(fwd) ICFP programming contest results

3 views
Skip to first unread message

Benjamin L. Russell

unread,
Sep 24, 2008, 6:52:22 AM9/24/08
to
The ICFP programming contest results are out!

On Wed, 24 Sep 2008 06:06:05 +0100, in gmane.comp.lang.haskell.general
Malcolm Wallace <malcolm...@cs.york.ac.uk> wrote:

>The ICFP programming contest results presentation:
>http://video.google.com/videoplay?docid=-4697764813432201693
>
>Feel free to pass on this link to any other appropriate forum.

-- Benjamin L. Russell

guthrie

unread,
Sep 24, 2008, 2:11:43 PM9/24/08
to
On Sep 24, 5:52 am, Benjamin L. Russell <DekuDekup...@Yahoo.com>
wrote:
> The ICFP programming contest results are out!

>
> >The ICFP programming contest results presentation:
> >http://video.google.com/videoplay?docid=-4697764813432201693
>
> -- Benjamin L. Russell

The ICFP contest is interesting. This year a bit less than 1/4 of the
entries were even in FP languages, and none of the winners were FP.

What about the contest makes it FP? The idea is to provide a forum to
show the value of FP, but how are any outcomes of the contest actually
used for this? I think it would be useful if somehow good FP solutions
were analyzed "post-game" to show if/how FP methods are useful in
solving such problems.

This could then be a forum for helping students (and others) to
appreciate FP methods more; else rename it to the IC*P contest. :-)

Best,
Greg

ross...@ps.uni-sb.de

unread,
Sep 24, 2008, 5:52:10 PM9/24/08
to
On Sep 24, 8:11 pm, guthrie <guth...@mum.edu> wrote:
>
> The ICFP contest is interesting. This year a bit less than 1/4 of the
> entries were even in FP languages, and none of the winners were FP.

The winner of the lightning division was in ML.

> This could then be a forum for helping students (and others) to
> appreciate FP methods more; else rename it to the IC*P contest.  :-)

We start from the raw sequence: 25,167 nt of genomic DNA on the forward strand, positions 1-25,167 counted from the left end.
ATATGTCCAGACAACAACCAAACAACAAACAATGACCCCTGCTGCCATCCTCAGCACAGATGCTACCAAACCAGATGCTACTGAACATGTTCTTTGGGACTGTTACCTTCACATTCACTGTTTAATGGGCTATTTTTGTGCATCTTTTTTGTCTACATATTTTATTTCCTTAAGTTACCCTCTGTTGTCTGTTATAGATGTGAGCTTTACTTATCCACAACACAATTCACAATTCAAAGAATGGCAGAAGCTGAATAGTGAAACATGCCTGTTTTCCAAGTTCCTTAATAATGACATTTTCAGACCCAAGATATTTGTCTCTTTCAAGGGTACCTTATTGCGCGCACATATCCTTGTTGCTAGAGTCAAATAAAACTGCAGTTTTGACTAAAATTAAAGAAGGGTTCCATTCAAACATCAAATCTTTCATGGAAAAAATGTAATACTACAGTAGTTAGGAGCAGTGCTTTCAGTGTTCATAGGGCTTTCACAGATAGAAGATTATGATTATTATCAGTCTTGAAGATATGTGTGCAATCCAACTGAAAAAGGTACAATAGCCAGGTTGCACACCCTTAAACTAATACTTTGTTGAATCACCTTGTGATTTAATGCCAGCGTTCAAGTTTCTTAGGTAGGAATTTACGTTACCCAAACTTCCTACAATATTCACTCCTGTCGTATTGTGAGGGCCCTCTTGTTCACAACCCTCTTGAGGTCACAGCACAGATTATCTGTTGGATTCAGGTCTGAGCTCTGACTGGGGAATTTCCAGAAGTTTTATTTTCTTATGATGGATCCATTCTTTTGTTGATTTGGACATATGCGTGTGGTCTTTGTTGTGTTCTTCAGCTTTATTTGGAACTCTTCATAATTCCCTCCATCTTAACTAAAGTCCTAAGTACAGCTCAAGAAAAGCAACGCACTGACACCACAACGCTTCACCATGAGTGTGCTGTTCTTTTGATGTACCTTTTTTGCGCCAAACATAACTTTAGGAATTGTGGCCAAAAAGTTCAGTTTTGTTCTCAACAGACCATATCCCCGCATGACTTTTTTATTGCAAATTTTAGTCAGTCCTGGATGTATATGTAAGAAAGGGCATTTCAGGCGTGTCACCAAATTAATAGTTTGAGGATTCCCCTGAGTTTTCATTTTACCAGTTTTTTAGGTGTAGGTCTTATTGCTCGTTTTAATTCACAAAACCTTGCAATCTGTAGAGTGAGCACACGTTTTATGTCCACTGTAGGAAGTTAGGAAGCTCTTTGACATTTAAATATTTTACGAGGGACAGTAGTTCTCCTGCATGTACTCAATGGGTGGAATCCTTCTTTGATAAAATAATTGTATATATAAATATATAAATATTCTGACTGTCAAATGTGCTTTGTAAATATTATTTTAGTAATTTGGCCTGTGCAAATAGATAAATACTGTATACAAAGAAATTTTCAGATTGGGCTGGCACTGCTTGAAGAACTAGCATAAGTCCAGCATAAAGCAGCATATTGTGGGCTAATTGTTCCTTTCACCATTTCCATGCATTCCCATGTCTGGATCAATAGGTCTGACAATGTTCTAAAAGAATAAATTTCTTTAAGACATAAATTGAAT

It's named ICFP programming contest because it is organised by the
annual International Conference on Functional Programming.

- Andreas

Jon Harrop

unread,
Sep 25, 2008, 11:31:15 AM9/25/08
to
guthrie wrote:
> On Sep 24, 5:52 am, Benjamin L. Russell <DekuDekup...@Yahoo.com>
> wrote:
>> The ICFP programming contest results are out!
>>
>> >The ICFP programming contest results presentation:
>> >http://video.google.com/videoplay?docid=-4697764813432201693

Are the results available anywhere in a more legible form?

> The ICFP contest is interesting. This year a bit less than 1/4 of the
> entries were even in FP languages, and none of the winners were FP.

The Lightning round was won by a single person using OCaml.

The two worst entrants were probably OCaml and Haskell (judging by their
names).

> What about the contest makes it FP? The idea is to provide a forum to
> show the value of FP,

I think the idea is simply to have fun.

> but how are any outcomes of the contest actually
> used for this?

I would like to be able to study the results. For example, what was the
average score or rank by programming language? How did dynamic vs static
languages fare? What if you divide each score by team size? How much code
was required? Does code size correlate with lighting vs normal (i.e. can we
measure productivity)? Do big teams win regardless of language? What were
the distributions of team sizes for each language? How many Java
programmers does it take to beat an OCaml programmer?

Restricting consideration to the winners only and/or grouping all FP
languages together is just throwing away the data. However, according to
the lecturer on that video, most of the information required to perform
such analyses properly was never gathered and will never be available.

> I think it would be useful if somehow good FP solutions
> were analyzed "post-game" to show if/how FP methods are useful in
> solving such problems.
>
> This could then be a forum for helping students (and others) to
> appreciate FP methods more; else rename it to the IC*P contest. :-)